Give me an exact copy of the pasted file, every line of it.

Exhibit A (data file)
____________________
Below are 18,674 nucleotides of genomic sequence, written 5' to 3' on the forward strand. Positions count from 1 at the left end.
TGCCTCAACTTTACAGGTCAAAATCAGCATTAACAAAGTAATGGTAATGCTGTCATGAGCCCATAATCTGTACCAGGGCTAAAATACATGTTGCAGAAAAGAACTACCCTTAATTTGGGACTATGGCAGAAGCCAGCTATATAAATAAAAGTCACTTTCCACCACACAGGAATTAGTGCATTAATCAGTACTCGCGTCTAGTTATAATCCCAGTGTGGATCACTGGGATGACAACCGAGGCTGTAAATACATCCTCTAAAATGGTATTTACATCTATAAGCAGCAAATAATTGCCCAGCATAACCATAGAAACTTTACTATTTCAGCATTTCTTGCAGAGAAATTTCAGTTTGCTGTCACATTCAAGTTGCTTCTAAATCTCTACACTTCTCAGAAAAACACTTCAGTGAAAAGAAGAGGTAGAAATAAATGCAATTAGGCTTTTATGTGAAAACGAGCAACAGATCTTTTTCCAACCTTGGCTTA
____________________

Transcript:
Below are 18,674 nucleotides of genomic sequence, written 5' to 3' on the forward strand. Positions count from 1 at the left end.
TGCCTCAACTTTACAGGTCAAAATCAGCATTAACAAAGTAATGGTAATGCTGTCATGAGCCCATAATCTGTACCAGGGCTAAAATACATGTTGCAGAAAAGAACTACCCTTAATTTGGGACTATGGCAGAAGCCAGCTATATAAATAAAAGTCACTTTCCACCACACAGGAATTAGTGCATTAATCAGTACTCGCGTCTAGTTATAATCCCAGTGTGGATCACTGGGATGACAACCGAGGCTGTAAATACATCCTCTAAAATGGTATTTACATCTATAAGCAGCAAATAATTGCCCAGCATAACCATAGAAACTTTACTATTTCAGCATTTCTTGCAGAGAAATTTCAGTTTGCTGTCACATTCAAGTTGCTTCTAAATCTCTACACTTCTCAGAAAAACACTTCAGTGAAAAGAAGAGGTAGAAATAAATGCAATTAGGCTTTTATGTGAAAACGAGCAACAGATCTTTTTCCAACCTTGGCTTA